In the theater, when a character must change their costume (or wig, or makeup, for that matter) very quickly, we call it a 'quick change'. My fastest quick change to date took place not quite 10 years ago in one of my first professional productions: I was singing the Muse/Nicklauss in "Les Contes d'Hoffman" for Houston and the staging required that I step off stage as the Muse (clingy gown, leafy crown and all), and return SEVENTEEN SECONDS LATER as Nicklauss, dressed in business suit and tie. My all-star dresser, Larissa, pulled off the minor miracle with great aplomb, and I was ready to try and keep Hoffmann from making yet another feminine-inspired misstep. Many other quick changes have followed, but that one was perhaps the most harrowing.
Fast-foward a few years, and I feel like I pulled off a slightly less time-challenged quick change, but a no less harried or frenetic one: what about a 29-hour trip from Geneva to New York City and back? I'm certainly not the first singer to pull something like this off, but it was a first for me, and it was a blast! I received a call 2 hours before the piano dress rehearsal for my first "Ariodante" to see if there was any possibility of flying to NY the next morning to fill in for Susan Graham who had fallen ill. I told Barry Tucker, the initiator of this crazy idea, "If you can find flights that will put me in NY in time to shower and warm up, and back to Geneva the following day in time for my orchestra staging at 2:00, I'm game." 10 minutes later the fabulous Tucker Staff had me set up to go. And so go I did.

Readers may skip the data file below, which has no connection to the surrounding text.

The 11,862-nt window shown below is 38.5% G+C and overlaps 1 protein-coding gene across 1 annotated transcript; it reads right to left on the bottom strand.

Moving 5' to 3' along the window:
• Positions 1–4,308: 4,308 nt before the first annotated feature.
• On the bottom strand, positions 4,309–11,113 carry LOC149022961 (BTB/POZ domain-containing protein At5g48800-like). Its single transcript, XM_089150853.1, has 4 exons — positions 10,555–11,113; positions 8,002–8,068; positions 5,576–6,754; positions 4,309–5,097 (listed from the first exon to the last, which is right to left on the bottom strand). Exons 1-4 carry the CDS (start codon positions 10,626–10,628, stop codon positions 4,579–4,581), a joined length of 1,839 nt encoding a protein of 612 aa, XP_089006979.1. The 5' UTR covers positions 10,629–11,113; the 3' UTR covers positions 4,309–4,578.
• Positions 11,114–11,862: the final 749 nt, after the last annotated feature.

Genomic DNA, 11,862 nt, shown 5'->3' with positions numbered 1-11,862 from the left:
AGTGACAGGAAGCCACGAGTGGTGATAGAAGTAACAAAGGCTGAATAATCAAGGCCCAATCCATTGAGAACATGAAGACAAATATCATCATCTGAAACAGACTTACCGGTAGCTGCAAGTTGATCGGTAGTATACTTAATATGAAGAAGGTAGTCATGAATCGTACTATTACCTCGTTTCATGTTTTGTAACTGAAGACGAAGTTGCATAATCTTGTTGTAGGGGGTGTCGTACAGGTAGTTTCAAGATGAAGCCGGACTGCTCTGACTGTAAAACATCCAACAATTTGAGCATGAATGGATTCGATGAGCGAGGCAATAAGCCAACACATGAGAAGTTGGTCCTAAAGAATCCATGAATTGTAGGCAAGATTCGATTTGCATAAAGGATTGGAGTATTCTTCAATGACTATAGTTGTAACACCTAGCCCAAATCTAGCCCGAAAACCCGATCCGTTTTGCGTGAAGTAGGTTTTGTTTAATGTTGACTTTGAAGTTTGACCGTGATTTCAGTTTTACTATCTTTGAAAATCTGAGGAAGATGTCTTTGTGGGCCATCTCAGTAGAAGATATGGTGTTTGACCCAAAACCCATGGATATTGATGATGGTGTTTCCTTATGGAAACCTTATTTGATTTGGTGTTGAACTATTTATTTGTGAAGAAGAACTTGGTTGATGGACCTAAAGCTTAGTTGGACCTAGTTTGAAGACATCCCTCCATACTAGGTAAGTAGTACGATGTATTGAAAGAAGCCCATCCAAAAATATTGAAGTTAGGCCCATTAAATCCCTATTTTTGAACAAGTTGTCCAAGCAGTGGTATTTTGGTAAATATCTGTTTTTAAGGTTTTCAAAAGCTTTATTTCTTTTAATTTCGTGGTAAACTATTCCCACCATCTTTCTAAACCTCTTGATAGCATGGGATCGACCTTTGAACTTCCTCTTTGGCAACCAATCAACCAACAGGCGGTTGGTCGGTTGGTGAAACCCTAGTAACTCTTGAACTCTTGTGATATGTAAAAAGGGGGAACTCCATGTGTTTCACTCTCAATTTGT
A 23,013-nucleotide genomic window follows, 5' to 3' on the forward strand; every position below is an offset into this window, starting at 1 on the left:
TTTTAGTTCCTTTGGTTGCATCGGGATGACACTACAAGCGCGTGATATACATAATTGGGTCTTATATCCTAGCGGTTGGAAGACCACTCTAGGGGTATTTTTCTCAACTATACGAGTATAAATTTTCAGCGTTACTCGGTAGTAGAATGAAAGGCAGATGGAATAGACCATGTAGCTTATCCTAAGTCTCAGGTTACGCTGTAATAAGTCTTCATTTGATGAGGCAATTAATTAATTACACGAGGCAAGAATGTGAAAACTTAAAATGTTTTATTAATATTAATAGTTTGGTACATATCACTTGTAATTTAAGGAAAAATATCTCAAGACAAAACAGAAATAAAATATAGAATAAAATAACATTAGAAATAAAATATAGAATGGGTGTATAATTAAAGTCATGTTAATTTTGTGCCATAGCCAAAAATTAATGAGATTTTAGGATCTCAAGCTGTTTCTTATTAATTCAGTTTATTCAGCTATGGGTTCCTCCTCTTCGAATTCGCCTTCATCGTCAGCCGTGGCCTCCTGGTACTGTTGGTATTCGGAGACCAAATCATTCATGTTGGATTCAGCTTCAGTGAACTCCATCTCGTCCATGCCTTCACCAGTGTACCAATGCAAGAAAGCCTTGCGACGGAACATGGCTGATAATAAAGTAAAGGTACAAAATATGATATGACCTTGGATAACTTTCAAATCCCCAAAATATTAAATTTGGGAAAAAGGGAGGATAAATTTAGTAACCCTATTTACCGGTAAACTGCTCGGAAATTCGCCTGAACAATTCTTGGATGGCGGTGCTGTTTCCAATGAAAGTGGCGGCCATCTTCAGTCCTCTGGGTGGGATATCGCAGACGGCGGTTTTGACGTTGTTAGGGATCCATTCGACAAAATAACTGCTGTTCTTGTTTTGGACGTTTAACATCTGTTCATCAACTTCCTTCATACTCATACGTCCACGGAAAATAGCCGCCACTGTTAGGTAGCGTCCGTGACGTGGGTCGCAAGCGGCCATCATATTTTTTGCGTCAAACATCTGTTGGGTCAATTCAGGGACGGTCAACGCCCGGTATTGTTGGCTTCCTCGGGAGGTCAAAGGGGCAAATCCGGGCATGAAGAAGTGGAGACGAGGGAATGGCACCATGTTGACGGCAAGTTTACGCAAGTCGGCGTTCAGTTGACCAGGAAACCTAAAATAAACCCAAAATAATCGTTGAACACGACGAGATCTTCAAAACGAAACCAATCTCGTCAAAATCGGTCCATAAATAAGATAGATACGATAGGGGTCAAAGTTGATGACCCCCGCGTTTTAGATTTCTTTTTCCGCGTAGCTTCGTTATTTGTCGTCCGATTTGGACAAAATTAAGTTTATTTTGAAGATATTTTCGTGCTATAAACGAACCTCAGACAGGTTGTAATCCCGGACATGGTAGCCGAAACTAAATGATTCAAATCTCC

Yes. Perhaps I'm a little loony.
I'm thrilled that I was able to make the journey, because this year the Tucker Foundation secured invaluable funding to broadcast the event live to nine universities across North America, with plans to air it later on PBS, returning to a long tradition of Tucker Broadcasts which I believe has been sorely missed. I'm quite certain a connection exists between the revolution Mr. Gelb has initiated at his theater across the Plaza of broadcasting operas live, with the resurgence of the Tucker Gala on TV, for he has single-handedly given opera and music lovers a chance to show, in large numbers, that there is a definite appetite and desire for high quality arts and culture in this country. All of a sudden, I feel like don't live in such a culturally malnourished nation anymore, and that is a sublime feeling. To be a participant in such an endeavor is an honor.
Back to practical matters, how does a girl pack for such an occasion? THANKFULLY I had with me 2 gowns which I had just worn for my recent recital at La Scala, although they had not yet made their needed trip to the dry cleaners. God bless the two lovely dressers backstage who took them out of the bag to steam them, in all their "lived-in-glory". (Was that tactful enough?) But there remained a rather large obstacle: how in the world could I present the Silver Rose (actually, the "Tiffany" Silver Rose, courtesy of the MET Prop department, thank you very much!) in a rather form-fitting sequined gown? I thought, "I know it's not ideal, but it's a gala, I had no warning, sequins are better than jeans, and so surely people will get over faux-pas!" Well, when I told my poor Sophie, (the divine Diana Damrau) "Just avoid looking at my neckline when I bend to hand you the rose," she was rightly appalled, saying, "Well, there is no way we can have that!" And so for you opera trivia lovers out there, you'll be interested to know that the outfit "Octavian" was wearing for the 2007 Tucker Gala's 'Presentation of the Rose' was actually the outfit the "Sophie" wore to the theater that night! Diana actually gave me the clothes off her back, right down to her shoes, and THAT, ladies and gentlemen, was my first outfit!